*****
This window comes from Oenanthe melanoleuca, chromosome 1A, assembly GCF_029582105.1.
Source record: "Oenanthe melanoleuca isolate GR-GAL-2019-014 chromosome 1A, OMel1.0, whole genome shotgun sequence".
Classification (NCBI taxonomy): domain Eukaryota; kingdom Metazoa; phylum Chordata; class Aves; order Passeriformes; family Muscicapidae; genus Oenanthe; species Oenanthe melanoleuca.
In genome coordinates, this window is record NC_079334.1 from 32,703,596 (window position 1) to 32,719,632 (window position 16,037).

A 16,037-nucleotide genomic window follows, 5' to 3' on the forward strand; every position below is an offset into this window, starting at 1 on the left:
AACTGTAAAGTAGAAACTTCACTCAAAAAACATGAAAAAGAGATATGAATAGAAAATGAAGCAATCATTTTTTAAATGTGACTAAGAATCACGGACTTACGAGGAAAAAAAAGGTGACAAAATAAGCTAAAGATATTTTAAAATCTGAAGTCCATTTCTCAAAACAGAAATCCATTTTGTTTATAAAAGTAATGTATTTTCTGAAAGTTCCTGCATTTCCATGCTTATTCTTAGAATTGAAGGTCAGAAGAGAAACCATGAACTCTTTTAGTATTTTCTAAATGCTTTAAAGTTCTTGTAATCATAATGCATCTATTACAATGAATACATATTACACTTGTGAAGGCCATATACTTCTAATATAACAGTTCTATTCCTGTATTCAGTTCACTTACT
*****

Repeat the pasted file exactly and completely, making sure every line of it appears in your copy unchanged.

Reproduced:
This window comes from Oenanthe melanoleuca, chromosome 1A, assembly GCF_029582105.1.
Source record: "Oenanthe melanoleuca isolate GR-GAL-2019-014 chromosome 1A, OMel1.0, whole genome shotgun sequence".
Classification (NCBI taxonomy): domain Eukaryota; kingdom Metazoa; phylum Chordata; class Aves; order Passeriformes; family Muscicapidae; genus Oenanthe; species Oenanthe melanoleuca.
In genome coordinates, this window is record NC_079334.1 from 32,703,596 (window position 1) to 32,719,632 (window position 16,037).

A 16,037-nucleotide genomic window follows, 5' to 3' on the forward strand; every position below is an offset into this window, starting at 1 on the left:
AACTGTAAAGTAGAAACTTCACTCAAAAAACATGAAAAAGAGATATGAATAGAAAATGAAGCAATCATTTTTTAAATGTGACTAAGAATCACGGACTTACGAGGAAAAAAAAGGTGACAAAATAAGCTAAAGATATTTTAAAATCTGAAGTCCATTTCTCAAAACAGAAATCCATTTTGTTTATAAAAGTAATGTATTTTCTGAAAGTTCCTGCATTTCCATGCTTATTCTTAGAATTGAAGGTCAGAAGAGAAACCATGAACTCTTTTAGTATTTTCTAAATGCTTTAAAGTTCTTGTAATCATAATGCATCTATTACAATGAATACATATTACACTTGTGAAGGCCATATACTTCTAATATAACAGTTCTATTCCTGTATTCAGTTCACTTACT